Friday, December 20, 2013

Comments on Scope of Environmental Impact Statement Supporting the Rulemaking to Update the Waste Confidence Decision and Rule (Docket ID: NRC-2012-0246)

To: Rulemaking.Comments@nrc.gov

I would like to respond to the Nuclear Energy Institute's (NEI's) self-serving claim that the Nuclear Regulatory Commission (NRC) "need not assess the environmental impacts of nuclear plant operation more generally" in order to fulfill the requirements of the Waste Confidence Decision (WCD).

Perhaps this is true -- they "need not" as in, it is not explicitly stated that they do so by the judgement. But assessing environmental impacts of nuclear plant operation more generally is implicitly required because if there is no waste confidence, it is immoral to continue making nuclear waste. Furthermore, if the costs of waste disposal are so great as to make it impossible to operate nuclear power plants cost-effectively, that fact must be recognized. Once the economic and environmental realities are acknowledged, it becomes possible to assess whether the "intractable" problem of storing ever-increasing quantities of spent nuclear fuel is best solved by not making any more in the first place. On the other hand, one only has to look at Fukushima to know what will happen if we keep on running our nuclear reactors until they break. Loss of lives. Loss of land. Loss of income.

For these reasons it is equally inappropriate for the NRC staff to repeatedly describe nuclear waste management as "a small piece of the puzzle" as they have been doing. Waste Confidence is a lynch-pin, an Achilles' Heel, a show-stopper. Over time it will undoubtedly become the most expensive piece of the puzzle, by far -- not small at all.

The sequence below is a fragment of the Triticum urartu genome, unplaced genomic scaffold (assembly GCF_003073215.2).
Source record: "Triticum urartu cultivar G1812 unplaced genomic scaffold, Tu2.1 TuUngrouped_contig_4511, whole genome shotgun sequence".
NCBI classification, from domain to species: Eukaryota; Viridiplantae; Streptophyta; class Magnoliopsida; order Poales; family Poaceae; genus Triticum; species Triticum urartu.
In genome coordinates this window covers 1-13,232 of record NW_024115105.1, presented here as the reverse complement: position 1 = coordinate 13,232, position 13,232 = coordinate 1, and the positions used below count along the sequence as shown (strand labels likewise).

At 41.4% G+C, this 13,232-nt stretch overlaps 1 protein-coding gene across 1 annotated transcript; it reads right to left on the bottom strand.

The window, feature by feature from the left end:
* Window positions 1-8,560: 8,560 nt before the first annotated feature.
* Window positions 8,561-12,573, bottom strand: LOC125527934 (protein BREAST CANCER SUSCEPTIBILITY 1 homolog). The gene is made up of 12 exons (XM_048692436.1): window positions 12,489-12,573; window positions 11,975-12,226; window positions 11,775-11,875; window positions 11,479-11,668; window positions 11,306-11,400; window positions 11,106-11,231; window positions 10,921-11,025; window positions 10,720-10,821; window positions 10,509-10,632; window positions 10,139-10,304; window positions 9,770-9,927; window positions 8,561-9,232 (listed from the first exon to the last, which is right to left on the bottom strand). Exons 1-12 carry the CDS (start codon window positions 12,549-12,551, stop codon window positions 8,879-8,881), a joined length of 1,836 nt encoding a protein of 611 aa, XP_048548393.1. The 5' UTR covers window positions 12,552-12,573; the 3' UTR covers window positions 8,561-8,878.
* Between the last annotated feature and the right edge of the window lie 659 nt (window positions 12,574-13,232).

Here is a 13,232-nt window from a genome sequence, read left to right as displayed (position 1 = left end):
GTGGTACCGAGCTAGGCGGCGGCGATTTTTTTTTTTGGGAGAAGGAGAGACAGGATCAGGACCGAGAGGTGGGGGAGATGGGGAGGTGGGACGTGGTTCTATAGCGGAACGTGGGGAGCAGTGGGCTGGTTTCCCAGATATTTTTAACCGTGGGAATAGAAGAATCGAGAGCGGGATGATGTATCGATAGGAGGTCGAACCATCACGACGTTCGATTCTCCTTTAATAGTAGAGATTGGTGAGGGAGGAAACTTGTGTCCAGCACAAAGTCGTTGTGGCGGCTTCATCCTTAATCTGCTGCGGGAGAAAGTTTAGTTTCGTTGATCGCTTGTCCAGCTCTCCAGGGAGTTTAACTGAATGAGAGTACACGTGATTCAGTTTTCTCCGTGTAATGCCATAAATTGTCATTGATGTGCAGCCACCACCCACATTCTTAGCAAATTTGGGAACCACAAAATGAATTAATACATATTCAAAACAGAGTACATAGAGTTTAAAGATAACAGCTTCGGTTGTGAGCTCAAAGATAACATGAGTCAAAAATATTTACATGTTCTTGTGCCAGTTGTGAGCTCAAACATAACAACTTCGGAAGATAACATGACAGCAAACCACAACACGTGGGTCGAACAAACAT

No wonder NEI is attempting to convince the NRC to interpret the WCD as being so restricted in scope such that the sheer lunacy of producing more nuclear waste in the first place is ignored! NEI claims that "site-specific and generic" Environmental Impact Statements (EISs) cover all permutations of this basic question: Is what we're doing logical? However, they do not: Invariably, ALL other NRC and DOE EISs assume that the waste problem can be solved, thus relegating the dangers of continued operation, continued production of nuclear waste, and continued mining of uranium to matters which can be assessed through Probabilistic Risk Assessments (PRAs). In reality, PRAs utterly fail to assess the dangers of ongoing operations with no end in sight. 100-year floods and earthquakes become inevitable instead of rare if you wait long enough -- and that seems to be exactly what the nuclear industry wants: For us all to wait until there is a disaster, only to claim they never saw it coming.